PM stands by besieged aged care minister

Prime Minister Scott Morrison is standing by his aged care minister after he struggled through questioning at an inquiry probing the coronavirus response.

Aged Care Minister Richard Colbeck was on Friday unable to tell a Senate inquiry how many nursing home residents have died from coronavirus.

Senator Colbeck, who has apologised for mistakes made in the aged care response, had to rely on a department official to provide the figure.

Mr Morrison says has confidence in Senator Colbeck.

“I’m sure the minister regrets not being able to recall those figures to mind. On occasion I can’t call every figure to mind,” the prime minister told reporters in Canberra.

“I think it’s important to play the issue, not the man here.”

Mr Morrison has announced a further $171 million to help the sector battle coronavirus, with more funds flagged in the October budget.

Labor says most of the funding already committed to the sector hasn’t been spent.

A total of 285 people living in government-subsidised residential aged care nationally have died from the virus, according to data from the health department website dated August 20.

Aged care homes in Victoria are currently dealing with outbreaks, but coronavirus struck NSW facilities earlier this year.

Senator Colbeck received a report into Sydney’s Dorothy Henderson Lodge in April, which warned about impacts on staffing levels.

The issue arose at St Basil’s Homes for the Aged in Melbourne when all staff had to self-isolate, leaving the federal government to take over management.

Asked why there wasn’t better preparation after Dorothy Henderson, Senate Colbeck insisted the scenarios were different.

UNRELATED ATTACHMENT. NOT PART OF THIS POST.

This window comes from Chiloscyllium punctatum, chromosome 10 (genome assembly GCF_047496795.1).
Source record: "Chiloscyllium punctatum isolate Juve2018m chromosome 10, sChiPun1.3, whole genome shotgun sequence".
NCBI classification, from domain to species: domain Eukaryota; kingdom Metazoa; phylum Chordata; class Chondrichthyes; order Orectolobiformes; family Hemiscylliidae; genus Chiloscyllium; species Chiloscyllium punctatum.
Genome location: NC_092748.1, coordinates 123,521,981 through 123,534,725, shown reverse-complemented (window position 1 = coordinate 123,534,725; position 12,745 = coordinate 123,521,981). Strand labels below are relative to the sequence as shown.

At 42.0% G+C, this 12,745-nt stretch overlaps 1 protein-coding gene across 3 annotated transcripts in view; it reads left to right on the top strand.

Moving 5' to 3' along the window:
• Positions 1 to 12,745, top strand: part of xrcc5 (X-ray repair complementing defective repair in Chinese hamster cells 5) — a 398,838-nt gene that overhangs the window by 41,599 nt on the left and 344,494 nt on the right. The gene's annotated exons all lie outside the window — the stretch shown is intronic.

“St Basil’s was the entire workforce,” he said.

“Not just the care workforce but the entire workforce – everyone who worked in the facility – and that was something we had not seen previously.”

Senator Colbeck said while there was no document for a workforce surge strategy, it was part of the overall public health response.

The aged care watchdog has conceded it should have done better after not telling the federal government a staff member at the Melbourne nursing home had tested positive.

The Aged Care Quality and Safety Commission was told on July 10 the staff member had tested positive, but did not tell the health department for four days.

St Basil’s has been linked to at least 20 deaths.

Department of Health deputy secretary Michael Lye said one of the biggest lessons from outbreaks at Dorothy Henderson Lodge and Sydney’s Newmarch House was hospitalisation of residents.

Mr Lye said it was important for hospitalisation to occur on a case-by-case basis.

“Sometimes the right way to achieve effective separation of positive and negative residents is to use hospitalisation of the negative residents.”

A report into the Newmarch House outbreak has been considered by national cabinet and is expected to be released publicly.

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